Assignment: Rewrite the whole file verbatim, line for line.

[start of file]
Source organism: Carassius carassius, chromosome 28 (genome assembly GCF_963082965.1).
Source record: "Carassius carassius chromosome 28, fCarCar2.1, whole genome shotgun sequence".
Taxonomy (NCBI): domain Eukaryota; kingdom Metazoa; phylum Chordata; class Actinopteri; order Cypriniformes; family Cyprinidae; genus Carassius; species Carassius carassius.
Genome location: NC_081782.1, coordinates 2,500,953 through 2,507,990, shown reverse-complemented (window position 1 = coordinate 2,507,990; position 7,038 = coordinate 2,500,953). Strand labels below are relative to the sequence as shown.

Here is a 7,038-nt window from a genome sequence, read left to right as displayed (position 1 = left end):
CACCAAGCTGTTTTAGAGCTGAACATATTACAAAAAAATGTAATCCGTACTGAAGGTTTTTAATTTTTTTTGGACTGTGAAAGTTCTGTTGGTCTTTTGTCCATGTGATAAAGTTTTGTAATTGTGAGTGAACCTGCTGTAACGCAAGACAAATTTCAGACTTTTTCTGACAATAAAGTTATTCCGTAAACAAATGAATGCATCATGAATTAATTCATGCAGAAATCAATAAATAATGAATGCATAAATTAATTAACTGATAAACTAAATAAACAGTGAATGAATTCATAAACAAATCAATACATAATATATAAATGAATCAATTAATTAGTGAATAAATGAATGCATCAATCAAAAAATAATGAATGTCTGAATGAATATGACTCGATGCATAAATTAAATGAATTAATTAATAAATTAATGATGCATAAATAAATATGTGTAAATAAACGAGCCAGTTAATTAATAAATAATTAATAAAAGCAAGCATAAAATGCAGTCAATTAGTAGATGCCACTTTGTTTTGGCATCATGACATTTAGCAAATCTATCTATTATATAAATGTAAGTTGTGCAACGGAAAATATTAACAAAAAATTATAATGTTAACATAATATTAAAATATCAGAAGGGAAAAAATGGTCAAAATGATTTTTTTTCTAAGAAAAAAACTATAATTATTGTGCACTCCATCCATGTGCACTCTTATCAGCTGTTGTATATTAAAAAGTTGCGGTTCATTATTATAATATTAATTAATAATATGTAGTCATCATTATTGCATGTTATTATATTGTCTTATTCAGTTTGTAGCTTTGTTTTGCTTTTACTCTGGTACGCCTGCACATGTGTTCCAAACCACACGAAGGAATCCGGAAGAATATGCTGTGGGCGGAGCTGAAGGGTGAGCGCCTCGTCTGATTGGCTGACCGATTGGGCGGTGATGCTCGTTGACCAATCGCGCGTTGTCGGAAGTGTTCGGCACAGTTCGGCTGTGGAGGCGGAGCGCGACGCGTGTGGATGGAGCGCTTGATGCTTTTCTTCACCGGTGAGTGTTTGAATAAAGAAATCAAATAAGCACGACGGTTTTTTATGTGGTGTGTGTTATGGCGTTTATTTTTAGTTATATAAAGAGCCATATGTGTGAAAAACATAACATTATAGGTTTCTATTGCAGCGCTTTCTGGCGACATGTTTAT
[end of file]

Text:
Source organism: Carassius carassius, chromosome 28 (genome assembly GCF_963082965.1).
Source record: "Carassius carassius chromosome 28, fCarCar2.1, whole genome shotgun sequence".
Taxonomy (NCBI): domain Eukaryota; kingdom Metazoa; phylum Chordata; class Actinopteri; order Cypriniformes; family Cyprinidae; genus Carassius; species Carassius carassius.
Genome location: NC_081782.1, coordinates 2,500,953 through 2,507,990, shown reverse-complemented (window position 1 = coordinate 2,507,990; position 7,038 = coordinate 2,500,953). Strand labels below are relative to the sequence as shown.

Here is a 7,038-nt window from a genome sequence, read left to right as displayed (position 1 = left end):
CACCAAGCTGTTTTAGAGCTGAACATATTACAAAAAAATGTAATCCGTACTGAAGGTTTTTAATTTTTTTTGGACTGTGAAAGTTCTGTTGGTCTTTTGTCCATGTGATAAAGTTTTGTAATTGTGAGTGAACCTGCTGTAACGCAAGACAAATTTCAGACTTTTTCTGACAATAAAGTTATTCCGTAAACAAATGAATGCATCATGAATTAATTCATGCAGAAATCAATAAATAATGAATGCATAAATTAATTAACTGATAAACTAAATAAACAGTGAATGAATTCATAAACAAATCAATACATAATATATAAATGAATCAATTAATTAGTGAATAAATGAATGCATCAATCAAAAAATAATGAATGTCTGAATGAATATGACTCGATGCATAAATTAAATGAATTAATTAATAAATTAATGATGCATAAATAAATATGTGTAAATAAACGAGCCAGTTAATTAATAAATAATTAATAAAAGCAAGCATAAAATGCAGTCAATTAGTAGATGCCACTTTGTTTTGGCATCATGACATTTAGCAAATCTATCTATTATATAAATGTAAGTTGTGCAACGGAAAATATTAACAAAAAATTATAATGTTAACATAATATTAAAATATCAGAAGGGAAAAAATGGTCAAAATGATTTTTTTTCTAAGAAAAAAACTATAATTATTGTGCACTCCATCCATGTGCACTCTTATCAGCTGTTGTATATTAAAAAGTTGCGGTTCATTATTATAATATTAATTAATAATATGTAGTCATCATTATTGCATGTTATTATATTGTCTTATTCAGTTTGTAGCTTTGTTTTGCTTTTACTCTGGTACGCCTGCACATGTGTTCCAAACCACACGAAGGAATCCGGAAGAATATGCTGTGGGCGGAGCTGAAGGGTGAGCGCCTCGTCTGATTGGCTGACCGATTGGGCGGTGATGCTCGTTGACCAATCGCGCGTTGTCGGAAGTGTTCGGCACAGTTCGGCTGTGGAGGCGGAGCGCGACGCGTGTGGATGGAGCGCTTGATGCTTTTCTTCACCGGTGAGTGTTTGAATAAAGAAATCAAATAAGCACGACGGTTTTTTATGTGGTGTGTGTTATGGCGTTTATTTTTAGTTATATAAAGAGCCATATGTGTGAAAAACATAACATTATAGGTTTCTATTGCAGCGCTTTCTGGCGACATGTTTAT